Tuesday, March 07, 2017

Czechs produce a graphene-based magnet

First non-metallic magnet at room temperatures

One month ago, I mentioned that Harvard's Isaac Silvera and his collaborator claimed to have developed metallic hydrogen. Unfortunately, four weeks later, the small piece of this possibly amazing matter was eaten by Ike's dog, in an incident that resembles the burning of the microscopic Japanese art by a magnifying glass during a vernissage in the Czech 1974 comedy "Joachim, throw him to the machine".



Phys.org and UPI were among the first English-language sources that revealed a result that could be equally cool and more controllable (because larger) – a non-metallic magnet:
Room temperature organic magnets derived from \(sp^3\) functionalized graphene (Nature Communications)
Mr Jiří Tuček [George Smallfat] was the lead author of the 12-member collaboration in a regional material center at the Palacký University in Olomouc, Moravia, Czech Republic. Belgian and Japanese colleagues have already joined the search for applications and better theoretical descriptions.




Olomouc is the religious and historical center of Moravia, the former Margraviate covering the Easternmost 40% of Czechia; the Westernmost 60% surrounding Prague is the former kingdom of Bohemia. (Images.) Just to be sure, Brno is the secular and modern capital of Moravia. I've spent a week or two in Olomouc in recent years (as a jury member or speaker at the film festival), it's pretty.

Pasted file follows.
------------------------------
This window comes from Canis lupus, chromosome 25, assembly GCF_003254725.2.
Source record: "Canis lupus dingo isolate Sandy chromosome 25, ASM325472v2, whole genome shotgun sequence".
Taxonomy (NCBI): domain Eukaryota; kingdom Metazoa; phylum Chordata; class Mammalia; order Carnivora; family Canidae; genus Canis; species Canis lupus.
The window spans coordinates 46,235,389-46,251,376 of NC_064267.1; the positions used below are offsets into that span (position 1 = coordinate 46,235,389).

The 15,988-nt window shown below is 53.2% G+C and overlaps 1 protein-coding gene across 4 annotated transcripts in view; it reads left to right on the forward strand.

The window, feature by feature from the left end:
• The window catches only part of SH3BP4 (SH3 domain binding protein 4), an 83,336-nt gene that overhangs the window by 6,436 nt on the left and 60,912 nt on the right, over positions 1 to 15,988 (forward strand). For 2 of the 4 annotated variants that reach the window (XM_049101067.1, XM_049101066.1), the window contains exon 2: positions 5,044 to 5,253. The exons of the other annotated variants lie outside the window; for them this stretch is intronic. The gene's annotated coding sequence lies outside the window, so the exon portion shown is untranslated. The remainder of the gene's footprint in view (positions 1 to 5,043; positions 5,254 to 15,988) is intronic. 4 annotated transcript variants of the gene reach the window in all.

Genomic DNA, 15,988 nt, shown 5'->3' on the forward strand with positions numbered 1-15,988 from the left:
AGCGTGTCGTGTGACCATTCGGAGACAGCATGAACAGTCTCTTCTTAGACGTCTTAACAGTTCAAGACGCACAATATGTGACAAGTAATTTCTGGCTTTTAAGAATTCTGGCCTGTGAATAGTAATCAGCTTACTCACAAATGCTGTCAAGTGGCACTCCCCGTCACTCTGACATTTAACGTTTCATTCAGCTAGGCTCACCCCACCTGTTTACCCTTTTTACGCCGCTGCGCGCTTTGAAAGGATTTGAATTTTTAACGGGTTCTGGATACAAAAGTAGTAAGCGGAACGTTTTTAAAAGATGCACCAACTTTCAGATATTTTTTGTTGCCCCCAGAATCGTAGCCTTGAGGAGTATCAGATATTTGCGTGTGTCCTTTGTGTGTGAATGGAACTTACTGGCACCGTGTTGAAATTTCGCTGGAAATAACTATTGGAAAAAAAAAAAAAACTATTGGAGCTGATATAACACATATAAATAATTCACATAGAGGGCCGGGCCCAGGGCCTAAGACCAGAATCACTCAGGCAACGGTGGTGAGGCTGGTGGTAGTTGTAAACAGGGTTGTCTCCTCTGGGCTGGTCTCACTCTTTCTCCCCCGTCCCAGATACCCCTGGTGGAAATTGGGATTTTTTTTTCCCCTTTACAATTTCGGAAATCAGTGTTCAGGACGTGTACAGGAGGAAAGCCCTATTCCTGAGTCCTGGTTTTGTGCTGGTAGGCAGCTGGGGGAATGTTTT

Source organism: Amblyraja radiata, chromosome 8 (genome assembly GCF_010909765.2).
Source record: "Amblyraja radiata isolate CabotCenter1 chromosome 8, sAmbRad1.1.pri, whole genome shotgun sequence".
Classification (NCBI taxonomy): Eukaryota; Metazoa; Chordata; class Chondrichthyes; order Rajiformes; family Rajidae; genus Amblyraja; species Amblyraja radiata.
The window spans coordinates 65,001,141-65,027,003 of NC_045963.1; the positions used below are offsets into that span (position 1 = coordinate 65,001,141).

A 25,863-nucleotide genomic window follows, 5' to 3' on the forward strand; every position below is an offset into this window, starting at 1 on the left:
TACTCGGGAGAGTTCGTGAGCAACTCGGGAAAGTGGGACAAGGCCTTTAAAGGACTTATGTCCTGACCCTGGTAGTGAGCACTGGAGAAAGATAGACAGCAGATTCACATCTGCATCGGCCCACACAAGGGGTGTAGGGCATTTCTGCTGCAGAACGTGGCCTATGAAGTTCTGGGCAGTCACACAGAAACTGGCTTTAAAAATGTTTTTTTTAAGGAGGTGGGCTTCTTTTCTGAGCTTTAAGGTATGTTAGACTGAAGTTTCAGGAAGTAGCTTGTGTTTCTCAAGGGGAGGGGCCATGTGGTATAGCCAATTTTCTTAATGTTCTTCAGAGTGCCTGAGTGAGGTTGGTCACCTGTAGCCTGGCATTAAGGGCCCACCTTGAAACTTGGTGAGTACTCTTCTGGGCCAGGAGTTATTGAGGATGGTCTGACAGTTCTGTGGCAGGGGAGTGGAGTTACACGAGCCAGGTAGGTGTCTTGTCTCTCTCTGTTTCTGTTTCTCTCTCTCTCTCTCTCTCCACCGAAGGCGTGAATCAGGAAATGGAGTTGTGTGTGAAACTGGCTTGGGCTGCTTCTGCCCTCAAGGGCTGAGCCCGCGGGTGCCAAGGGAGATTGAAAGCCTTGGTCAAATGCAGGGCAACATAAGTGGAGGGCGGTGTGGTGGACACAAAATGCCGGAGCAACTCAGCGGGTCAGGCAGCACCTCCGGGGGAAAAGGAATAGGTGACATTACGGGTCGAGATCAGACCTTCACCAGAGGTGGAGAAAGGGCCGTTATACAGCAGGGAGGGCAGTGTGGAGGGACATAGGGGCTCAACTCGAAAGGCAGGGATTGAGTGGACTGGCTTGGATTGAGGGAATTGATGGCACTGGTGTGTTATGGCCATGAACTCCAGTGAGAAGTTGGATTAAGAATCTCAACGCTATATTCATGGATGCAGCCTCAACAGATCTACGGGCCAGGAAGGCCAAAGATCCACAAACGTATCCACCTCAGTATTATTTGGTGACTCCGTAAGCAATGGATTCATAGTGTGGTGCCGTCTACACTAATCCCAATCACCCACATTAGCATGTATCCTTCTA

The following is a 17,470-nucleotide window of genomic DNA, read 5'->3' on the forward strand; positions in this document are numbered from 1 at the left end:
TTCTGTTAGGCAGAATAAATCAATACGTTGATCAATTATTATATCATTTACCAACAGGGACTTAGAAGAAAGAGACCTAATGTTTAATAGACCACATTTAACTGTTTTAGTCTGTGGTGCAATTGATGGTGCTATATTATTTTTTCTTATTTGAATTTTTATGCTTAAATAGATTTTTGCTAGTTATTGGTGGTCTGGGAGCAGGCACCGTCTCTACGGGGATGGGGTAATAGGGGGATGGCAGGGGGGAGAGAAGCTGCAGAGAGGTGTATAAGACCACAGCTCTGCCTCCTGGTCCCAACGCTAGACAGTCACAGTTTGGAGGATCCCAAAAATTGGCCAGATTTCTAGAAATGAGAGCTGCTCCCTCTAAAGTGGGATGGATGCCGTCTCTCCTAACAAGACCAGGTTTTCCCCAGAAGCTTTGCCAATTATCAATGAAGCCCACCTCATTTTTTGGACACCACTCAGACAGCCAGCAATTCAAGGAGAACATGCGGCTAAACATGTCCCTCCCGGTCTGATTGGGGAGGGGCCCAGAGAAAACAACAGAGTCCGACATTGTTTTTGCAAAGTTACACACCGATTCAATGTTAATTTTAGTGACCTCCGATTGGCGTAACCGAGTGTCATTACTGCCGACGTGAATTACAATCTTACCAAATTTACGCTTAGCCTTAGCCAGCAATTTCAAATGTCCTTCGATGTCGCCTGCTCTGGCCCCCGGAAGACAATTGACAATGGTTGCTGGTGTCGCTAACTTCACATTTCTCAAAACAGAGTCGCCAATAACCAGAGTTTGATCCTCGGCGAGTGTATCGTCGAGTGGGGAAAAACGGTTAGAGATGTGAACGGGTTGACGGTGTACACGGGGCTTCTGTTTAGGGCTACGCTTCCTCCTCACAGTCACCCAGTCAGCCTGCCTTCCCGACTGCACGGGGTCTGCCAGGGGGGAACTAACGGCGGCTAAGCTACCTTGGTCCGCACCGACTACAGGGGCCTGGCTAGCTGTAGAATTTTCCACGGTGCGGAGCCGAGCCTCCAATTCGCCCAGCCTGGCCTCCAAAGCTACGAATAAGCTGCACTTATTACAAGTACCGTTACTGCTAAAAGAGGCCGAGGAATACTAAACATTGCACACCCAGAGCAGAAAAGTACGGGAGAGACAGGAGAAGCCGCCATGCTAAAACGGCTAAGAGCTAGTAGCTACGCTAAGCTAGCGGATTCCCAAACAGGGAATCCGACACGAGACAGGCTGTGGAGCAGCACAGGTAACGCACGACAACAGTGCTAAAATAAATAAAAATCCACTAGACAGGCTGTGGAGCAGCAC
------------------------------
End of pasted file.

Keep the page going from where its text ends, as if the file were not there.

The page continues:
The local university (the Alma Mater of Gregor Mendel, the father of genetics) where the team has worked is named the Palacký University, after František Palacký, the top Czech 19th century politician and historian, the "father of the nation". Incidentally, Palacký was a big fan of the Austrian Empire and is famous for his quote:
If there were no Austria, we would have to create it.
But let's return to physics. If there were no carbon-based magnets, Moravians would have to create it, too.

All room-temperature ferromagnets that have been known so far were metals with \(d\) orbitals. The Olomouc folks have created room temperature carbon magnets exclusively containing \(sp\) orbitals by replacing some fluorine atoms in fluorographene (hexagonal network of carbons whose fourth bound is attached to a fluorine above the plane, one \({\rm F}\) for one \({\rm C}\)) with hydroxyl groups (that just chemists' pompous name for \({\rm OH}\)). They find some weak paramagnetism and strong antiferromagnetism at room temperature that switches to ferromagnetism when cooled down. You should study it yourself.

Future applications may exist in electronics, spintronics, and medicine. Did you ever want to have a magnetized vitamin (or oregano supplement) and deposit the capsule to a specific place of your intestines (e.g. ileum)? Well, I have wanted that! ;-) With such materials, these things and many more similar things could become possible.

The paper also contains some theoretical explanation of the behavior.

I hope that the result isn't bogus and the materials won't be eaten by dogs so that our Congratulations won't sound a bit silly.

The work was funded by the European Research Council – an example showing that these EU funds don't always mean wasted money. In the nearby Brno-based CzechGlobe, our friend Alexander Ač is using similar EU grants reserved for "centers of excellence" to study "how cockchafers' coitus in pine forests could increase the global warming by 0.001% by the 2055 Earth Day".

No comments:

Post a Comment